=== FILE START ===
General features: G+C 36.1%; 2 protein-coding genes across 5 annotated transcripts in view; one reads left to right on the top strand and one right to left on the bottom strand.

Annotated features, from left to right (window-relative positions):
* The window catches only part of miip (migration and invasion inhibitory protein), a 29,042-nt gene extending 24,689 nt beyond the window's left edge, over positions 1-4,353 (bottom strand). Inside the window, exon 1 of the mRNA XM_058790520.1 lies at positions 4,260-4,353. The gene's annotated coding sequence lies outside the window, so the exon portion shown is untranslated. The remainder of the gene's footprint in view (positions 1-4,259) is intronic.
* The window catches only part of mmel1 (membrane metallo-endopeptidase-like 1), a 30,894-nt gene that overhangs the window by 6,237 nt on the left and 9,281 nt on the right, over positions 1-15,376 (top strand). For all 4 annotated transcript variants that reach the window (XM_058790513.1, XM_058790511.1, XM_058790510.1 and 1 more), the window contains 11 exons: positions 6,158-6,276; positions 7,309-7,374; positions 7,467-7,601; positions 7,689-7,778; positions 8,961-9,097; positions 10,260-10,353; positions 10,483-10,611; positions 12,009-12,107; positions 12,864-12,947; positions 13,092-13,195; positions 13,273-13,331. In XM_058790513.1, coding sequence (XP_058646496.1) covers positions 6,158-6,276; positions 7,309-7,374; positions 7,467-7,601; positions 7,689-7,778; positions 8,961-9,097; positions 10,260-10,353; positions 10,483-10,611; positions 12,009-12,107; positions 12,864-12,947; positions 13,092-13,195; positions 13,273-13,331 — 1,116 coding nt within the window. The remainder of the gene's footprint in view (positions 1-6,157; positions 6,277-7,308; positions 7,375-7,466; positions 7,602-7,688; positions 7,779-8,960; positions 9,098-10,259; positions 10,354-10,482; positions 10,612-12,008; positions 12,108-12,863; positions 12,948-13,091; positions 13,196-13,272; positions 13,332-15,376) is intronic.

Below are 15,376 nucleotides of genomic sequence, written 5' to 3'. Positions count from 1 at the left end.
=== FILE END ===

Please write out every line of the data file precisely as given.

General features: G+C 36.1%; 2 protein-coding genes across 5 annotated transcripts in view; one reads left to right on the top strand and one right to left on the bottom strand.

Annotated features, from left to right (window-relative positions):
* The window catches only part of miip (migration and invasion inhibitory protein), a 29,042-nt gene extending 24,689 nt beyond the window's left edge, over positions 1-4,353 (bottom strand). Inside the window, exon 1 of the mRNA XM_058790520.1 lies at positions 4,260-4,353. The gene's annotated coding sequence lies outside the window, so the exon portion shown is untranslated. The remainder of the gene's footprint in view (positions 1-4,259) is intronic.
* The window catches only part of mmel1 (membrane metallo-endopeptidase-like 1), a 30,894-nt gene that overhangs the window by 6,237 nt on the left and 9,281 nt on the right, over positions 1-15,376 (top strand). For all 4 annotated transcript variants that reach the window (XM_058790513.1, XM_058790511.1, XM_058790510.1 and 1 more), the window contains 11 exons: positions 6,158-6,276; positions 7,309-7,374; positions 7,467-7,601; positions 7,689-7,778; positions 8,961-9,097; positions 10,260-10,353; positions 10,483-10,611; positions 12,009-12,107; positions 12,864-12,947; positions 13,092-13,195; positions 13,273-13,331. In XM_058790513.1, coding sequence (XP_058646496.1) covers positions 6,158-6,276; positions 7,309-7,374; positions 7,467-7,601; positions 7,689-7,778; positions 8,961-9,097; positions 10,260-10,353; positions 10,483-10,611; positions 12,009-12,107; positions 12,864-12,947; positions 13,092-13,195; positions 13,273-13,331 — 1,116 coding nt within the window. The remainder of the gene's footprint in view (positions 1-6,157; positions 6,277-7,308; positions 7,375-7,466; positions 7,602-7,688; positions 7,779-8,960; positions 9,098-10,259; positions 10,354-10,482; positions 10,612-12,008; positions 12,108-12,863; positions 12,948-13,091; positions 13,196-13,272; positions 13,332-15,376) is intronic.

Below are 15,376 nucleotides of genomic sequence, written 5' to 3'. Positions count from 1 at the left end.